For instance - 7/8 goes like this

1 2 1 2 1 2 3

OR

1 2 3 1 2 1 2

Once you get the hang of those, you can do

1 2 1 2 3 1 2

Then move on to 9/8:

1 2 1 2 1 2 1 2 3

1
2 1 2 1 2 3 1 2

1 2 1 2 3 1 2 1 2

1 2 3 1 2 1 2 1 2

These are all examples with the accent being on the first hit of a grouping.
But once you get familiar with them - you can go crazy - and even drive your listeners crazy - with some odd decisions

Here: the intro riff here goes like this:

1 2 3 1 2 1 2

1 2 1 2 3 1 2

1 2 1 2 1 2 3

1 2 3 1 2 1 2

SoundClick artist: Valserp - Welcome and enjoy my musical blurbs!
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Unread 09-03-2010, 08:59 AM   #12
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Personally I prefer to write something and if it is an unusual time signature then cool. You can really tell when you listen to bands which ones take the mathematical approach to make riff and melodies in unusual time signatures and which bands make music by inspiration that uses strange time signatures. The former ones are dry, emotionless wanking while the latter ones are music. To get there to the point of course to write in these signatures requires effort and you must work with these signatures to get accustomed to them. Western music is mostly based in 4/4 with maybe some 3/4 or best cases 6/4. You ears are most accustomed to these and they sound more natural. So you have to rewire your brain to understand the other time signatures before you start writing something. Some of the advices on the posts above are good.

What you can do is put the metronome in a desired time signature and listen for a few minutes how the rhythm goes. Follow it with your hand or foot and try humming it also. Start with easy signatures like 3/4, 5/8, 7/8, 9/8, 6/4.

One very good way to exercise but is a bit more difficult and requires some dedication is to get a rhythm sol fez book and go to town with that. There usually very good rhythm exercises in there. You put your metronome and try to read the rhythm of the exercise.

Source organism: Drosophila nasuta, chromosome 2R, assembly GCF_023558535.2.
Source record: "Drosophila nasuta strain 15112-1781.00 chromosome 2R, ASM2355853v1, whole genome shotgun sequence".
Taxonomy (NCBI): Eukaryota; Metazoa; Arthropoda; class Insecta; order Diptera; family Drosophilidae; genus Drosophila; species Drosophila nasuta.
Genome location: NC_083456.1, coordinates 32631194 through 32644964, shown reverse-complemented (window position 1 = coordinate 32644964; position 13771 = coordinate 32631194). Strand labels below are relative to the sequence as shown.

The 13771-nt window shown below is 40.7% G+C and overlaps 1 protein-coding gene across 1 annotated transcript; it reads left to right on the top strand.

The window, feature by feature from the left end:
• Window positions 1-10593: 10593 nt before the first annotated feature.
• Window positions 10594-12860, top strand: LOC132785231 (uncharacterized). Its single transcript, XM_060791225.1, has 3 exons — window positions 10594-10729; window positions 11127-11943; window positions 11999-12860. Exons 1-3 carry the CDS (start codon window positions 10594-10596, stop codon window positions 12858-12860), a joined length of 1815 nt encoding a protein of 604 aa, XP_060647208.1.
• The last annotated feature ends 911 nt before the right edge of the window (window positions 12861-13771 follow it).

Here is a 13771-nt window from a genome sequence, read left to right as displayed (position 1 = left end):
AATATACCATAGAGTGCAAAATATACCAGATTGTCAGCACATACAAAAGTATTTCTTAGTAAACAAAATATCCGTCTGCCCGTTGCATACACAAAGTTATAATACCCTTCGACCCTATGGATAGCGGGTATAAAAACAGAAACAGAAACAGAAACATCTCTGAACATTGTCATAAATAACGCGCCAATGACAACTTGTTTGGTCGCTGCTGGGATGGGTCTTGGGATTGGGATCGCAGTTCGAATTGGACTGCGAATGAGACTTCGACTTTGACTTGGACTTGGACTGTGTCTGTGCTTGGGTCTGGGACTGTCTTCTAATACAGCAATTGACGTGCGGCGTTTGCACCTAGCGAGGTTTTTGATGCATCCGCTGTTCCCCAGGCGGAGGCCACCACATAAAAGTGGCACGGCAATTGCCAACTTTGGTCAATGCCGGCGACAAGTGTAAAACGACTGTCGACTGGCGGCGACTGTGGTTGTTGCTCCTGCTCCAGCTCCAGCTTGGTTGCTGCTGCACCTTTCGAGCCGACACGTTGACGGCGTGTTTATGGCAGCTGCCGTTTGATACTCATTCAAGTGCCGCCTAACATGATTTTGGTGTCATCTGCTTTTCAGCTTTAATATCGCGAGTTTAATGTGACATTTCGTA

One last thing that I found out while writing strange signature riffs is that most of the times some of the strange signature riffs can be simplified to easier time signatures with strange accentuations. If you change for example from a 5/8 to a 3/8 continuously then you can write two 4/4 meters with not so common accents. So like this you can use a 4/4 meter that sounds like a strange time signature but is actually a 4/4.

New songs from my band Semic Stains up at:

http://www.myspace.com/semicstains

Check 'em out!
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Unread 09-04-2010, 11:39 AM   #13
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Quote:
Originally Posted by Edika View Post
Personally I prefer to write something and if it is an unusual time signature then cool. You can really tell when you listen to bands which ones take the mathematical approach to make riff and melodies in unusual time signatures and which bands make music by inspiration that uses strange time signatures. The former ones are dry, emotionless wanking while the latter ones are music.
Who are you to define music? Who are you to define what is emotionless? Who on earth are you to define what is made by inspiration or even what is inspiration?